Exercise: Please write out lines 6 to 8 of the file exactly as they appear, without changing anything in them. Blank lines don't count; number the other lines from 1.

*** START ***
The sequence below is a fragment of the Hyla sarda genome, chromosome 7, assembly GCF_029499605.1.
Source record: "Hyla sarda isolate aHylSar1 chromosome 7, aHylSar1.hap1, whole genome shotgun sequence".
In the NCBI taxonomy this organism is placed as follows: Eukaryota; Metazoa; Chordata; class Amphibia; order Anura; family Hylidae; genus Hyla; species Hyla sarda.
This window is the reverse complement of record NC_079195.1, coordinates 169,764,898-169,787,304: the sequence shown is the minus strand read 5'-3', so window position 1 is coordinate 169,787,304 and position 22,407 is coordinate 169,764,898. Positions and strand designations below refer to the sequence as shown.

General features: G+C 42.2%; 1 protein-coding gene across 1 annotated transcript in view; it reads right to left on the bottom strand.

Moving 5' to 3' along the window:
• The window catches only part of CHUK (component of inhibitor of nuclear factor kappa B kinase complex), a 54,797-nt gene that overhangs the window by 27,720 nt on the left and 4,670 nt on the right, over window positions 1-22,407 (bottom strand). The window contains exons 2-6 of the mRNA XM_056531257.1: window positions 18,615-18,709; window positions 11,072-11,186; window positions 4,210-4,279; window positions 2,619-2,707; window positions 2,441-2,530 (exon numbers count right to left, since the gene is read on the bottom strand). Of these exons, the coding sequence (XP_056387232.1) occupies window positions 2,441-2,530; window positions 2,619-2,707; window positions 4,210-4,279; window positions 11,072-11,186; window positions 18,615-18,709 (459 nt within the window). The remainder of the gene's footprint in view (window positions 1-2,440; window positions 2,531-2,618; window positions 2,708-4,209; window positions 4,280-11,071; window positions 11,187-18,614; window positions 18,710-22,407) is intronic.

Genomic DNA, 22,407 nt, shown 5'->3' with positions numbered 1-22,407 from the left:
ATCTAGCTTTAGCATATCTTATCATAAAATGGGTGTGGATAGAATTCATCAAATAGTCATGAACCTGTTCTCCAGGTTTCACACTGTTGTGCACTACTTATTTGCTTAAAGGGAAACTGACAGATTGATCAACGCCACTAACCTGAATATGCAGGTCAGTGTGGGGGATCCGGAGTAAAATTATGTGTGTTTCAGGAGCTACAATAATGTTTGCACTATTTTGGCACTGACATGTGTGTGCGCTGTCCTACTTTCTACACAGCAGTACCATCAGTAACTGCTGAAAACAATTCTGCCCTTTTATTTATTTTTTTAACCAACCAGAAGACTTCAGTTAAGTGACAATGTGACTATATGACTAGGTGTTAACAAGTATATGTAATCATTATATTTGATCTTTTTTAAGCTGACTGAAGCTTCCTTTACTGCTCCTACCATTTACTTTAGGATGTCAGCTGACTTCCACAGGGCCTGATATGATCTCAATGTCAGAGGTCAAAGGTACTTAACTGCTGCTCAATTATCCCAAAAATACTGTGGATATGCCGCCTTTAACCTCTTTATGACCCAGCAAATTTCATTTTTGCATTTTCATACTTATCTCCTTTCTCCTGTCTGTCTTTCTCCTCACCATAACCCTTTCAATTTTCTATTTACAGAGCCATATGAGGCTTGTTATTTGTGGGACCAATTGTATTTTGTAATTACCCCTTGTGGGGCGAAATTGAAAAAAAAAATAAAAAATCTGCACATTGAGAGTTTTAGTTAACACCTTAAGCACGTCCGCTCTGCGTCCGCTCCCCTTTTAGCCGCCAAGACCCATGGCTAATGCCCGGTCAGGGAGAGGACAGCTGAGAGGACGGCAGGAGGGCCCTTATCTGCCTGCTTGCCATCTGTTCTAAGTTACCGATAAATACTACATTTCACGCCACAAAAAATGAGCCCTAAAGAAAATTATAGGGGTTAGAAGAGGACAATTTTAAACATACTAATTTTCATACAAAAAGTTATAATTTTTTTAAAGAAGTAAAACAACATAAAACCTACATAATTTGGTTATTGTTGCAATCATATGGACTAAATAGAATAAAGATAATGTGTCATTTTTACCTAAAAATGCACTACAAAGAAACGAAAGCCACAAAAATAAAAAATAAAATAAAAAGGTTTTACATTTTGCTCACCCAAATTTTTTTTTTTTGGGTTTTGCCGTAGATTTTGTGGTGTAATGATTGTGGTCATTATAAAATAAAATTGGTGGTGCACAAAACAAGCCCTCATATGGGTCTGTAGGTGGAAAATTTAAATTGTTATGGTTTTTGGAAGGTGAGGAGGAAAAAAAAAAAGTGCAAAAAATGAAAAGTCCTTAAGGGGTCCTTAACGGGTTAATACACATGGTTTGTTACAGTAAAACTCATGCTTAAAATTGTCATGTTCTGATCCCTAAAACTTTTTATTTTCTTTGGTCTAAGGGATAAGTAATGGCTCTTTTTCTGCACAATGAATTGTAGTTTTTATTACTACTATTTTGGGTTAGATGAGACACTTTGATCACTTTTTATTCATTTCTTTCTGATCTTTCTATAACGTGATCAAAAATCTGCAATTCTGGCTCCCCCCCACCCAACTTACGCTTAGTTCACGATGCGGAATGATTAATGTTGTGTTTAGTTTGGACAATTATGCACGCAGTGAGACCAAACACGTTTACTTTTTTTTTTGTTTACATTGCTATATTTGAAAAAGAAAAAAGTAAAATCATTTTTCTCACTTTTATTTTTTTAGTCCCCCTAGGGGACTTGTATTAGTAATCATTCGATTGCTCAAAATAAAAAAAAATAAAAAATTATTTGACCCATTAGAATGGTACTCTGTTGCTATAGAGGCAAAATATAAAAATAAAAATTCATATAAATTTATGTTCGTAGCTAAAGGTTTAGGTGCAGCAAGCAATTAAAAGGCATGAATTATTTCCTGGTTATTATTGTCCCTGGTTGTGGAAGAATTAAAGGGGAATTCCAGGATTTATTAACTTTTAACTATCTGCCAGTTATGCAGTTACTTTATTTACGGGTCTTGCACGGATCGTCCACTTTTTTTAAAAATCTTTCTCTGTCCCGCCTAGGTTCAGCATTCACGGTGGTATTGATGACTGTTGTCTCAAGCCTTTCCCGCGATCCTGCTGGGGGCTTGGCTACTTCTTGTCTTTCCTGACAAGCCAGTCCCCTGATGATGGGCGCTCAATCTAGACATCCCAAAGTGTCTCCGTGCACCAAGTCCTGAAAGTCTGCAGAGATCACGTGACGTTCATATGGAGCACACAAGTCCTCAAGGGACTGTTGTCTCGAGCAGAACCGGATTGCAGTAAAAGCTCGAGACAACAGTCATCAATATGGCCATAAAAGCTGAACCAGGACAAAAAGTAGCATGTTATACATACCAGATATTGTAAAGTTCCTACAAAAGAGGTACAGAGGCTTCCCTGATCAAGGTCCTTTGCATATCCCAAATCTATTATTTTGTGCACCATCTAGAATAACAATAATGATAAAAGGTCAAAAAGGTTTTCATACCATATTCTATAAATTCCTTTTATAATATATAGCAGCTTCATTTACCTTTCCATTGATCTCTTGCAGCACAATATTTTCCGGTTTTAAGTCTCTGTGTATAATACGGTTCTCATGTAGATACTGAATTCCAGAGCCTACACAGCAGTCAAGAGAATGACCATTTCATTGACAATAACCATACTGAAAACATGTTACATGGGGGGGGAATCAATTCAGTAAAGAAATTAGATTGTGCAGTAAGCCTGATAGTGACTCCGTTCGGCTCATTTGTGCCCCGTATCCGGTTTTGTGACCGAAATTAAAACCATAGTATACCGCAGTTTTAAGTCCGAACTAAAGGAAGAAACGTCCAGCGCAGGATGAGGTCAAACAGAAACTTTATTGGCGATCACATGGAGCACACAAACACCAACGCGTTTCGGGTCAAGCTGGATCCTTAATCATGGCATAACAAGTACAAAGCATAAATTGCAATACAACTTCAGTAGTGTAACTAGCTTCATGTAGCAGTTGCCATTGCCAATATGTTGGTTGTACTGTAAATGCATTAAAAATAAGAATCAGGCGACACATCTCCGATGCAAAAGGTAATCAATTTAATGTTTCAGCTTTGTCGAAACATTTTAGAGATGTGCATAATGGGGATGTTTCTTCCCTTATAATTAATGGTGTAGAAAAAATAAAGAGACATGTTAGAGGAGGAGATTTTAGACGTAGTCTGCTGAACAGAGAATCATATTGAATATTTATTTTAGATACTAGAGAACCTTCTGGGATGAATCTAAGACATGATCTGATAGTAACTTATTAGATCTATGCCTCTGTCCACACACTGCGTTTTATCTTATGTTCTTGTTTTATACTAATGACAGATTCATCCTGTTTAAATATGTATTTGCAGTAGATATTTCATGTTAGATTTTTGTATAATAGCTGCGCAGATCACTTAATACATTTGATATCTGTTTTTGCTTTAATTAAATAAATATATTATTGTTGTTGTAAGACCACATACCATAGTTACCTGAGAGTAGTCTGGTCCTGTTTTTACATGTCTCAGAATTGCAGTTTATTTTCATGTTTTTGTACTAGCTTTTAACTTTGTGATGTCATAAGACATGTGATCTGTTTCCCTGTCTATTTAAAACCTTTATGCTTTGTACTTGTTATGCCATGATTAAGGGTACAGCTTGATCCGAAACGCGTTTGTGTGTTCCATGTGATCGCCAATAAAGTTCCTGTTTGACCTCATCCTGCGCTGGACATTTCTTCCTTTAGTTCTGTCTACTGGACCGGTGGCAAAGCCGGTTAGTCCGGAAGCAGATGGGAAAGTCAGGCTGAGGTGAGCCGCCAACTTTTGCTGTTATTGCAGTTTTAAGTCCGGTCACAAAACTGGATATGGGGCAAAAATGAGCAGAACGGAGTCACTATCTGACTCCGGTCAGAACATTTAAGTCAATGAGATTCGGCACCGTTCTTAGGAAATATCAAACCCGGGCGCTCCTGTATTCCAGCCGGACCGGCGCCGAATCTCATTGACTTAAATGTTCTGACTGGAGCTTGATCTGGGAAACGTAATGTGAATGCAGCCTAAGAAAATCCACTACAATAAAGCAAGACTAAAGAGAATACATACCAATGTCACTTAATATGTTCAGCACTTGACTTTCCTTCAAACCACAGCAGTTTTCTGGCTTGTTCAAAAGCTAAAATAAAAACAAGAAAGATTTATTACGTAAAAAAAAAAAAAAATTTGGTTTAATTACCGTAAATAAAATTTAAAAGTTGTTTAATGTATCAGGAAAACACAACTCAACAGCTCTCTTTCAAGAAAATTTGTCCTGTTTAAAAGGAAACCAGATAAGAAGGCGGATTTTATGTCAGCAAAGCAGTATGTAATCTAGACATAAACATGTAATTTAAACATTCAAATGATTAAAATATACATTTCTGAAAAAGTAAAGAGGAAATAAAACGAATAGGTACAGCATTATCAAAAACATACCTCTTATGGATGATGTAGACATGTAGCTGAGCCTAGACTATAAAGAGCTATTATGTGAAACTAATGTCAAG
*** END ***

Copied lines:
Moving 5' to 3' along the window:
• The window catches only part of CHUK (component of inhibitor of nuclear factor kappa B kinase complex), a 54,797-nt gene that overhangs the window by 27,720 nt on the left and 4,670 nt on the right, over window positions 1-22,407 (bottom strand). The window contains exons 2-6 of the mRNA XM_056531257.1: window positions 18,615-18,709; window positions 11,072-11,186; window positions 4,210-4,279; window positions 2,619-2,707; window positions 2,441-2,530 (exon numbers count right to left, since the gene is read on the bottom strand). Of these exons, the coding sequence (XP_056387232.1) occupies window positions 2,441-2,530; window positions 2,619-2,707; window positions 4,210-4,279; window positions 11,072-11,186; window positions 18,615-18,709 (459 nt within the window). The remainder of the gene's footprint in view (window positions 1-2,440; window positions 2,531-2,618; window positions 2,708-4,209; window positions 4,280-11,071; window positions 11,187-18,614; window positions 18,710-22,407) is intronic.

Genomic DNA, 22,407 nt, shown 5'->3' with positions numbered 1-22,407 from the left: